Placentation in the Mexican Lizard Sceloporus mucronatus (Squamata: Phrynosomatidae)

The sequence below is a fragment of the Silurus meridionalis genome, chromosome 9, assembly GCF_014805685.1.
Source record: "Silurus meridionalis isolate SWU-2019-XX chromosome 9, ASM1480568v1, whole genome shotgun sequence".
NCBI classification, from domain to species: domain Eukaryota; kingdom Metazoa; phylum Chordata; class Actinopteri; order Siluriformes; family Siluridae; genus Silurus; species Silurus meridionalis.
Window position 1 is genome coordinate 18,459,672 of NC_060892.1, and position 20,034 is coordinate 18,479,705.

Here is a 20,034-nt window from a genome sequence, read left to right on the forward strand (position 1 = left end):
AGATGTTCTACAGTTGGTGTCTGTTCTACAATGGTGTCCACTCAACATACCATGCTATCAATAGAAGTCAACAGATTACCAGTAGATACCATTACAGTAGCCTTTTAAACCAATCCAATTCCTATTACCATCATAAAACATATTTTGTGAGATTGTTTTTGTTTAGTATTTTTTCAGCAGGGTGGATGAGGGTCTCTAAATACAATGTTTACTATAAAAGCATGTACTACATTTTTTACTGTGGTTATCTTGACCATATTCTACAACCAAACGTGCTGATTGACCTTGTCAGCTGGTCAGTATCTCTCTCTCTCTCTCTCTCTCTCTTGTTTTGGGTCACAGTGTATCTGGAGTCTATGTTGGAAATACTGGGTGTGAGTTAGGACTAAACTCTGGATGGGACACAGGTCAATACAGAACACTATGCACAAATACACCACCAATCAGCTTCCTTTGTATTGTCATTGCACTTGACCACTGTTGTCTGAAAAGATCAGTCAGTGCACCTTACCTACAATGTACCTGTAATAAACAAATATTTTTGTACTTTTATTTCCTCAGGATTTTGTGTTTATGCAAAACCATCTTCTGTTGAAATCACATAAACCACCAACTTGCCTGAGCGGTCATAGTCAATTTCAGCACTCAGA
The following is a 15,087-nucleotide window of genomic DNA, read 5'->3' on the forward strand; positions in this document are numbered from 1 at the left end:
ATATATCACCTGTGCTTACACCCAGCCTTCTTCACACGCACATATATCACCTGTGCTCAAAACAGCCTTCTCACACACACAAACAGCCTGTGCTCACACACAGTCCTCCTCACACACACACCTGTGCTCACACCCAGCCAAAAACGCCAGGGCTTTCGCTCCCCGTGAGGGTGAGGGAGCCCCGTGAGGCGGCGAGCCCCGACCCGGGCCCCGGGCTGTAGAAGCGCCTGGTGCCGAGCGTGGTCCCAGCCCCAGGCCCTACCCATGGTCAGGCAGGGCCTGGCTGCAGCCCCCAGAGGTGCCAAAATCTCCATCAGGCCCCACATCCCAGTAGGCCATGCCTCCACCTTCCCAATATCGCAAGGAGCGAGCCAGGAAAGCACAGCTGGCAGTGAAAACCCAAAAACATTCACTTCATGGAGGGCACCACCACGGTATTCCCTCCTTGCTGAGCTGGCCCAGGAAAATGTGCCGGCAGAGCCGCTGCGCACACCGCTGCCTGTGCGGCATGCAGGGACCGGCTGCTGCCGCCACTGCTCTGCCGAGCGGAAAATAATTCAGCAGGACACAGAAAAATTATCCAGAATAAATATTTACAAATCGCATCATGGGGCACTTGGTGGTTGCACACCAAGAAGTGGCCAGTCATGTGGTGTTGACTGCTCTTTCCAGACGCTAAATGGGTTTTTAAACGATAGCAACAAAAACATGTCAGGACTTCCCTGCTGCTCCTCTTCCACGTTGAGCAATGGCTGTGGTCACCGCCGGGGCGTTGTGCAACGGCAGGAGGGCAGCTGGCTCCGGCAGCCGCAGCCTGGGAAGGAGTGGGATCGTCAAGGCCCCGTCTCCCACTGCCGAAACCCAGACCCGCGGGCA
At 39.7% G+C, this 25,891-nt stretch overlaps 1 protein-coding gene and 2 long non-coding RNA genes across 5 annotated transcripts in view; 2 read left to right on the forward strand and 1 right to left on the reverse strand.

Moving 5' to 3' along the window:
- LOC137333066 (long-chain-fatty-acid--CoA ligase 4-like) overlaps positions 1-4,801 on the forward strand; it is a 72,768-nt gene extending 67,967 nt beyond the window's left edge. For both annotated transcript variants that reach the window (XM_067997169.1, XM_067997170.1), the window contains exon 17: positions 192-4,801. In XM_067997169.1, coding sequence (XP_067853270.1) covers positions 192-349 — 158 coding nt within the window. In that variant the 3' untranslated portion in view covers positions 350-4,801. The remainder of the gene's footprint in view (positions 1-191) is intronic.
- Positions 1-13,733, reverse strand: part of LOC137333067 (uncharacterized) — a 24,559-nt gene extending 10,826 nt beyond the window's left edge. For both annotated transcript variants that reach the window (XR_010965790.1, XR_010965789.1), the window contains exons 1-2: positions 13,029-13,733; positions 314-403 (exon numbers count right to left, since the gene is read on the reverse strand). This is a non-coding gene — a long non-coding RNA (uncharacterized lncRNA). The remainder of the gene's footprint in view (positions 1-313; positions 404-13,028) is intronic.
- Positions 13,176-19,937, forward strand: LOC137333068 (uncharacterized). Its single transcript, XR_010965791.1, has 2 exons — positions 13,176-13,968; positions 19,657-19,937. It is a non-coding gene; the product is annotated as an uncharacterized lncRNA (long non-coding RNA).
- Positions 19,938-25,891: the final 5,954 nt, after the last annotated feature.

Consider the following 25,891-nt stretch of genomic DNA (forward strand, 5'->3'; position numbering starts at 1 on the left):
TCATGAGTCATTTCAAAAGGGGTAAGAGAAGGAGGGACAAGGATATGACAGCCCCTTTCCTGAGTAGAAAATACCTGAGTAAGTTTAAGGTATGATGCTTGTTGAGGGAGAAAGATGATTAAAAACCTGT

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We used light microscopy to study placental structure of the lizard Sceloporus mucronatus throughout 6 months of embryonic development. Three stages of placental development could be assigned to embryos based on the arrangement of the extraembryonic membranes. A highly vascular choriovitelline placenta was present in the embryonic hemisphere and a nonvascular bilaminar omphalopleure covered most of the abembryonic hemisphere of the egg during embryonic Stages 10-28. A chorioallantoic placenta replaced the choriovitelline placenta by embryonic Stage 29 and an omphaloplacenta covered the abembryonic hemisphere at this stage. The combination of these two placental types occurred in Stage 29-36 embryos. The final stage of placentation, embryonic Stages 37-40, was characterized by an omphalallantoic placenta in the abembryonic hemisphere and a chorioallantoic placenta in the embryonic hemisphere of the egg. The choriovitelline and chorioallantoic placentae are well vascularized, with closely apposed maternal and embryonic blood vessels. These structures are the most likely sites of respiratory exchange. In contrast, the omphaloplacenta and omphalallantoic placentae contain cuboidal or columnar epithelia and these structures may function in histotrophic exchange. Placentation of S. mucronatus is similar to that of predominantly lecithotrophic species in other squamate lineages suggesting that the evolution of this placental morphology is a response to similar factors and is independent of phylogeny.